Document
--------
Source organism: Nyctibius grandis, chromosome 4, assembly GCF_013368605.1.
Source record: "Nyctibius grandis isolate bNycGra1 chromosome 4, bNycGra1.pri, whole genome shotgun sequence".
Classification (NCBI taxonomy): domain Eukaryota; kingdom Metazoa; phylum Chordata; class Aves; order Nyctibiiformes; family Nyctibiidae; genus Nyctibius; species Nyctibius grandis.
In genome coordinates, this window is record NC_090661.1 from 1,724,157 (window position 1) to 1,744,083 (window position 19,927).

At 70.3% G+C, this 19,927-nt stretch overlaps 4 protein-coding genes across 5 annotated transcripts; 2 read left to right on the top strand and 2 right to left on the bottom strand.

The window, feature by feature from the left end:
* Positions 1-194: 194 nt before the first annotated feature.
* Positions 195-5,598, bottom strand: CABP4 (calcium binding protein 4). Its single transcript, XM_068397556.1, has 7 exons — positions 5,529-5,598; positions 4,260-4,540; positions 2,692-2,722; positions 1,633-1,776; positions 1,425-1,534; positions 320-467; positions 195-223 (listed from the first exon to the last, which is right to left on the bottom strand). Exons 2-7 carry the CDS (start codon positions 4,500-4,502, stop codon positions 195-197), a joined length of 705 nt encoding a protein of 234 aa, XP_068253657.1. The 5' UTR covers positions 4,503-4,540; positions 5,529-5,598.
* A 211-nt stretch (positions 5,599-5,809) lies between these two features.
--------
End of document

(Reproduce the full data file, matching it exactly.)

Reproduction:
Source organism: Nyctibius grandis, chromosome 4, assembly GCF_013368605.1.
Source record: "Nyctibius grandis isolate bNycGra1 chromosome 4, bNycGra1.pri, whole genome shotgun sequence".
Classification (NCBI taxonomy): domain Eukaryota; kingdom Metazoa; phylum Chordata; class Aves; order Nyctibiiformes; family Nyctibiidae; genus Nyctibius; species Nyctibius grandis.
In genome coordinates, this window is record NC_090661.1 from 1,724,157 (window position 1) to 1,744,083 (window position 19,927).

At 70.3% G+C, this 19,927-nt stretch overlaps 4 protein-coding genes across 5 annotated transcripts; 2 read left to right on the top strand and 2 right to left on the bottom strand.

The window, feature by feature from the left end:
* Positions 1-194: 194 nt before the first annotated feature.
* Positions 195-5,598, bottom strand: CABP4 (calcium binding protein 4). Its single transcript, XM_068397556.1, has 7 exons — positions 5,529-5,598; positions 4,260-4,540; positions 2,692-2,722; positions 1,633-1,776; positions 1,425-1,534; positions 320-467; positions 195-223 (listed from the first exon to the last, which is right to left on the bottom strand). Exons 2-7 carry the CDS (start codon positions 4,500-4,502, stop codon positions 195-197), a joined length of 705 nt encoding a protein of 234 aa, XP_068253657.1. The 5' UTR covers positions 4,503-4,540; positions 5,529-5,598.
* A 211-nt stretch (positions 5,599-5,809) lies between these two features.